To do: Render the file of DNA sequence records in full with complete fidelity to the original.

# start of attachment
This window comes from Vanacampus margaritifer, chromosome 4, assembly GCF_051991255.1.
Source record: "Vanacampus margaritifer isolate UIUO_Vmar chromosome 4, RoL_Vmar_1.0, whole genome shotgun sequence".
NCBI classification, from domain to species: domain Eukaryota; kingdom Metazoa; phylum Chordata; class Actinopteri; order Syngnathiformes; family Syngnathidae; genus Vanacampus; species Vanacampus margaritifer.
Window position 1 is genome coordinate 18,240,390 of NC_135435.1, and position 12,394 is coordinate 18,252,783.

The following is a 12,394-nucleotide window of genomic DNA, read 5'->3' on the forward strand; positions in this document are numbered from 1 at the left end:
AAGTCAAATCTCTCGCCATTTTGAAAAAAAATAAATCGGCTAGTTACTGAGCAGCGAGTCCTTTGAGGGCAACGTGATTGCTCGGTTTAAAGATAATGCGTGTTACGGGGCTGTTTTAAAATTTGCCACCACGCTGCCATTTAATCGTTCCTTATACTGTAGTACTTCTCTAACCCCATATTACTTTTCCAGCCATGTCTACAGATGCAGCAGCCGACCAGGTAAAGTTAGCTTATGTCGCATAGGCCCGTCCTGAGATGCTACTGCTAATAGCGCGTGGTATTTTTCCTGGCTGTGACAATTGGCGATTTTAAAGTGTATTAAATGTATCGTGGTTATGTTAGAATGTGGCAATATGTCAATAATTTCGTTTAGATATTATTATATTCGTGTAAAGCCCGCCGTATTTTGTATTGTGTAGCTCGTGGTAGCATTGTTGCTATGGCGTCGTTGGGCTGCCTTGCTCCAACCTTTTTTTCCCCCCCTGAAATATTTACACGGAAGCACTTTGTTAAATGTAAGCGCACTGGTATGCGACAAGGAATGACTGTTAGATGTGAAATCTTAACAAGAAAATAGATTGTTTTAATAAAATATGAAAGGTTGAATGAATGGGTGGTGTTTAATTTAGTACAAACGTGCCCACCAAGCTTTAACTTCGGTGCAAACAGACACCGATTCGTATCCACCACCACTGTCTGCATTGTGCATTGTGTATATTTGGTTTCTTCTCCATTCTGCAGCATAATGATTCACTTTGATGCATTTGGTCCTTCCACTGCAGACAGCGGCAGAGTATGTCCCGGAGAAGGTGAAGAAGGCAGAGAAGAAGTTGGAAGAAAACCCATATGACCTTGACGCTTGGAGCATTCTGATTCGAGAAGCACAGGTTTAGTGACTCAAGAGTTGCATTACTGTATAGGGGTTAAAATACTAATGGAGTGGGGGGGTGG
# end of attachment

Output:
This window comes from Vanacampus margaritifer, chromosome 4, assembly GCF_051991255.1.
Source record: "Vanacampus margaritifer isolate UIUO_Vmar chromosome 4, RoL_Vmar_1.0, whole genome shotgun sequence".
NCBI classification, from domain to species: domain Eukaryota; kingdom Metazoa; phylum Chordata; class Actinopteri; order Syngnathiformes; family Syngnathidae; genus Vanacampus; species Vanacampus margaritifer.
Window position 1 is genome coordinate 18,240,390 of NC_135435.1, and position 12,394 is coordinate 18,252,783.

The following is a 12,394-nucleotide window of genomic DNA, read 5'->3' on the forward strand; positions in this document are numbered from 1 at the left end:
AAGTCAAATCTCTCGCCATTTTGAAAAAAAATAAATCGGCTAGTTACTGAGCAGCGAGTCCTTTGAGGGCAACGTGATTGCTCGGTTTAAAGATAATGCGTGTTACGGGGCTGTTTTAAAATTTGCCACCACGCTGCCATTTAATCGTTCCTTATACTGTAGTACTTCTCTAACCCCATATTACTTTTCCAGCCATGTCTACAGATGCAGCAGCCGACCAGGTAAAGTTAGCTTATGTCGCATAGGCCCGTCCTGAGATGCTACTGCTAATAGCGCGTGGTATTTTTCCTGGCTGTGACAATTGGCGATTTTAAAGTGTATTAAATGTATCGTGGTTATGTTAGAATGTGGCAATATGTCAATAATTTCGTTTAGATATTATTATATTCGTGTAAAGCCCGCCGTATTTTGTATTGTGTAGCTCGTGGTAGCATTGTTGCTATGGCGTCGTTGGGCTGCCTTGCTCCAACCTTTTTTTCCCCCCCTGAAATATTTACACGGAAGCACTTTGTTAAATGTAAGCGCACTGGTATGCGACAAGGAATGACTGTTAGATGTGAAATCTTAACAAGAAAATAGATTGTTTTAATAAAATATGAAAGGTTGAATGAATGGGTGGTGTTTAATTTAGTACAAACGTGCCCACCAAGCTTTAACTTCGGTGCAAACAGACACCGATTCGTATCCACCACCACTGTCTGCATTGTGCATTGTGTATATTTGGTTTCTTCTCCATTCTGCAGCATAATGATTCACTTTGATGCATTTGGTCCTTCCACTGCAGACAGCGGCAGAGTATGTCCCGGAGAAGGTGAAGAAGGCAGAGAAGAAGTTGGAAGAAAACCCATATGACCTTGACGCTTGGAGCATTCTGATTCGAGAAGCACAGGTTTAGTGACTCAAGAGTTGCATTACTGTATAGGGGTTAAAATACTAATGGAGTGGGGGGGTGG